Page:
FULL EPISODE TRANSCRIPT
Welcome back to Count Me In, IMA's podcast about all things affecting the accounting and finance world. I'm your host Mitch Roshong and knowing there is a lot more going on outside the accounting and finance world. We would like to align with Ima CEO Jeff Thompson's message and extend our heartfelt support to everyone facing the implications of the worldwide Coronavirus outbreak. Today we would like to share a timely bonus episode as IMA continues to support the profession with a variety of professional development resources. As many of our listeners are now faced with remote work and distant learning. My cohost Adam had a conversation with Jordan Hirsch to give our listeners some suggestions for working remotely. Jordan is the director of innovation at phase two a digital experience agency with a strong remote culture. He has over a decade of experience working from home and share some real practical tips for those who may not be as accustomed to working outside of the office. If you find yourself handling your business in what feels like a new, slightly uncomfortable work environment, listen to this conversation to help you adjust and get the most out of it.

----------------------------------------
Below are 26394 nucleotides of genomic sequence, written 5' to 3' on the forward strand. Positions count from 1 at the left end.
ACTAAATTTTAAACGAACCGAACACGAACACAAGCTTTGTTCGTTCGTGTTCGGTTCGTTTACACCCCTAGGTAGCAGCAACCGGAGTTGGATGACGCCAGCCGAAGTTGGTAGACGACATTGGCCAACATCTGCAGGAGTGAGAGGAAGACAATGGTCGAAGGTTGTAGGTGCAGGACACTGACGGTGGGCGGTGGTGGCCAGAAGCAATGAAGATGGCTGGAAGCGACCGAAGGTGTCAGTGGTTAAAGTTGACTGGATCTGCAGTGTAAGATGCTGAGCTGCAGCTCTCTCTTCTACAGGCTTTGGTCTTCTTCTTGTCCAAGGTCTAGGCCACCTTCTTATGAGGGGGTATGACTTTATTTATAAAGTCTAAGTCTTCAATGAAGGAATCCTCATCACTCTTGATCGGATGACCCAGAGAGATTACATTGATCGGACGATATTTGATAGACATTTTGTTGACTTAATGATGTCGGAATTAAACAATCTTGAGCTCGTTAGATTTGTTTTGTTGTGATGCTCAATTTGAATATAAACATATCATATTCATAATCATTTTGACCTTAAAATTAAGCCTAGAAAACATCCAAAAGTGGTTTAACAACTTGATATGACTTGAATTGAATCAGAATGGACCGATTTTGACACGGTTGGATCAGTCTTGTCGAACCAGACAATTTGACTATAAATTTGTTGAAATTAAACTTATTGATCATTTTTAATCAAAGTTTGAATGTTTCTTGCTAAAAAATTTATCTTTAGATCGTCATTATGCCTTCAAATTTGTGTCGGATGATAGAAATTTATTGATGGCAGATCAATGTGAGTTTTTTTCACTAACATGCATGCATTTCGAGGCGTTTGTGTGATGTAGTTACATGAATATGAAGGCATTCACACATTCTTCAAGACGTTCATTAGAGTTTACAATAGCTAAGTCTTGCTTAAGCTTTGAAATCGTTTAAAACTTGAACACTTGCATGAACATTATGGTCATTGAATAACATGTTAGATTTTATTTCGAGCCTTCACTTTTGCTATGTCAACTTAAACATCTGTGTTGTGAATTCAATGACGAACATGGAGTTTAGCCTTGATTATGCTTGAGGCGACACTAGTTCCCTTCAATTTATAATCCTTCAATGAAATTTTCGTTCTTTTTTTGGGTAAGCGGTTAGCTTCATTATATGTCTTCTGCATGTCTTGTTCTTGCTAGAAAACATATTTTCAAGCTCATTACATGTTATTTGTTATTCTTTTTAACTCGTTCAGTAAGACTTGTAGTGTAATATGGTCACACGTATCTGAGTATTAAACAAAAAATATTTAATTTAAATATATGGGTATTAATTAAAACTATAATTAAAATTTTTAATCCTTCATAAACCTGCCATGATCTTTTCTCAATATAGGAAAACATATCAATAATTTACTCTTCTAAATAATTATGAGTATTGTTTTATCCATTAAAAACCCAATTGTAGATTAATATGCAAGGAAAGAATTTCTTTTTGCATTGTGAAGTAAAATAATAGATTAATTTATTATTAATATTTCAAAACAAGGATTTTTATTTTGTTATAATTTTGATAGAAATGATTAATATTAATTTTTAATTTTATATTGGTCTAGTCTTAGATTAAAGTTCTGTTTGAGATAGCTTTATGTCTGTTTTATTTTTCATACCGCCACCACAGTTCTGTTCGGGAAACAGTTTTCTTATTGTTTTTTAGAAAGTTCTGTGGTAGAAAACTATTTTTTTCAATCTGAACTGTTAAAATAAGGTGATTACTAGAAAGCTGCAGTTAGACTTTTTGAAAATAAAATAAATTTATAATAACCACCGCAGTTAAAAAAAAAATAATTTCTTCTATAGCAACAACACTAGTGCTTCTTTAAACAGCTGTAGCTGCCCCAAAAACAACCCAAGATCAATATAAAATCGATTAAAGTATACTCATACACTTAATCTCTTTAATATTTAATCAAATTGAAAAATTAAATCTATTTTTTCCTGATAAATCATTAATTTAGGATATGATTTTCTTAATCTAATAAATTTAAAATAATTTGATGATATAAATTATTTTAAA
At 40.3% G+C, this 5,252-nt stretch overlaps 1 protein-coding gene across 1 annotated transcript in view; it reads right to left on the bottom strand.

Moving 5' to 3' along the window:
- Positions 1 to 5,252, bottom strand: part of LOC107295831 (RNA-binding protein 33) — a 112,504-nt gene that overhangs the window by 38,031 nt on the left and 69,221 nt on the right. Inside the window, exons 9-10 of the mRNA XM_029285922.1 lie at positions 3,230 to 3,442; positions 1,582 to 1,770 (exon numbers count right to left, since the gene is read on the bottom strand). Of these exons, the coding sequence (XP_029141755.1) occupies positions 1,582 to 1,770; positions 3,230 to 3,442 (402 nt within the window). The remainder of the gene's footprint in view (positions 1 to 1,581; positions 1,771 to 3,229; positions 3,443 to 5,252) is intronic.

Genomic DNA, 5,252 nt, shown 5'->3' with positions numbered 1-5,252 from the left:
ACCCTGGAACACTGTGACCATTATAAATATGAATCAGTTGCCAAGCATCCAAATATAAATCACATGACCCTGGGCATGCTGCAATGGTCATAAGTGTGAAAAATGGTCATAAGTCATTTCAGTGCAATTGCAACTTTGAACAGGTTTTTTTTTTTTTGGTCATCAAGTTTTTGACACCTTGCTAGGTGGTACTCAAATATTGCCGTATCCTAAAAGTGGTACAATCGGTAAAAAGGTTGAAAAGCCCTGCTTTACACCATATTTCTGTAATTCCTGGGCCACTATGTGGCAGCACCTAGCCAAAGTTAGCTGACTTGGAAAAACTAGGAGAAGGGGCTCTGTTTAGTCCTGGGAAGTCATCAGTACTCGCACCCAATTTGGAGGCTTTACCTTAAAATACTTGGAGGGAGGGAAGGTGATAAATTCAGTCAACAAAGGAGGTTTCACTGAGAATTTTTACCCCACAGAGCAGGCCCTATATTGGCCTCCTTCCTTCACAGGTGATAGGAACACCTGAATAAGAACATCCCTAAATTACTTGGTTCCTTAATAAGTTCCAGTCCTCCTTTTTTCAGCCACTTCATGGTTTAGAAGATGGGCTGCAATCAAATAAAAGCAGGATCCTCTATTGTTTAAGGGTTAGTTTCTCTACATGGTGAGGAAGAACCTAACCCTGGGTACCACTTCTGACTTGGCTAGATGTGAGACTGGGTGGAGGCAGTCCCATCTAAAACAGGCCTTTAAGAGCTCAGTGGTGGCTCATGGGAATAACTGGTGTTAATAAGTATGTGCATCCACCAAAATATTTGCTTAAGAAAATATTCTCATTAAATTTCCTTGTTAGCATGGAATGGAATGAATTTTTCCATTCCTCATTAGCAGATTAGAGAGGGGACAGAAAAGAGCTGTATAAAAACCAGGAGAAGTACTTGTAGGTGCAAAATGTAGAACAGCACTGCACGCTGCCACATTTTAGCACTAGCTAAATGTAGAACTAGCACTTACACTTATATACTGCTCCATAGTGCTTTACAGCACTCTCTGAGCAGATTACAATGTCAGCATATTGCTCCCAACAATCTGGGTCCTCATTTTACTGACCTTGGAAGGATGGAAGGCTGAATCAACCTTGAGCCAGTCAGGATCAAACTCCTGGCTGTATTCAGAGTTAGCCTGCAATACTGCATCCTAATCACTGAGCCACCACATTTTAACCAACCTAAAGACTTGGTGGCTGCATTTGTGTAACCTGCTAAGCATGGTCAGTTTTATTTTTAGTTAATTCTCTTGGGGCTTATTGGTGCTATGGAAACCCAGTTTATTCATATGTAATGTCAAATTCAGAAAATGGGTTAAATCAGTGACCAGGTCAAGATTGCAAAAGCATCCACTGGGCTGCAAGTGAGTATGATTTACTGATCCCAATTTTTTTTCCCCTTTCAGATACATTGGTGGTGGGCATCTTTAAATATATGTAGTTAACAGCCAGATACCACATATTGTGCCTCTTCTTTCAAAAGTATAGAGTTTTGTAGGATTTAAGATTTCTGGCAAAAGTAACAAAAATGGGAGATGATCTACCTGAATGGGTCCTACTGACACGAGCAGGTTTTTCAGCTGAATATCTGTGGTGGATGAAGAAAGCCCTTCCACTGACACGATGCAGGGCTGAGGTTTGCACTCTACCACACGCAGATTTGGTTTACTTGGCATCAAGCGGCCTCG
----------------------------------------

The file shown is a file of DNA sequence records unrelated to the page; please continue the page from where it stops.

So Jordan, as we see with the recent events concerning the Corona virus, many people have been thrust into working from home suddenly. I know you've been a remote employee for a while now, so could you describe what it was like for you when you were first getting started?
Sure. I would say also that I feel for everybody who's getting thrust into it now because it is definitely really different from working in an office, especially if that's what you're used to. When I first started it was, it was kind of weird at first, my very first job out of college way back in 1999, I had an office job and I was allowed to work from home one day a week in that job. And that one day for a while I sort of saw it as my like get everything at home done day. I would, uh, you know, I'd vacuum the apartment, I would do a bunch of chores. I tried to get my work done ahead of time the rest of the week, so I didn't actually have to do much that day. And then over time, as I had other jobs and I started sort of do it more and more, it occurred to me, I started to realize that I actually needed that time to do work and I had to learn how to actually do my job at home. And I was working in tech at the time. So the mechanics of doing the work weren't that bad. I learned how to, you know, which files I would need to bring home from me, uh, to be able to work on my home machine, how to access all the network things that I needed from my job at home. How to sort of minimize the things I would need from the office. But probably the hardest part was learning how to apply some structure to myself to not see it as, you know, fun time or time when I could sort of get things done at home. But how to actually be at work at home was the biggest adjustment. So learning how to really have the discipline to sort of structure my time by myself and how to have that structure while I was, you know, literally all alone in the apartment was, was probably the steepest learning curve for me.
So if there was one thing, there were a couple of things that you could have told yourself back then when you first started working at home, what would that be?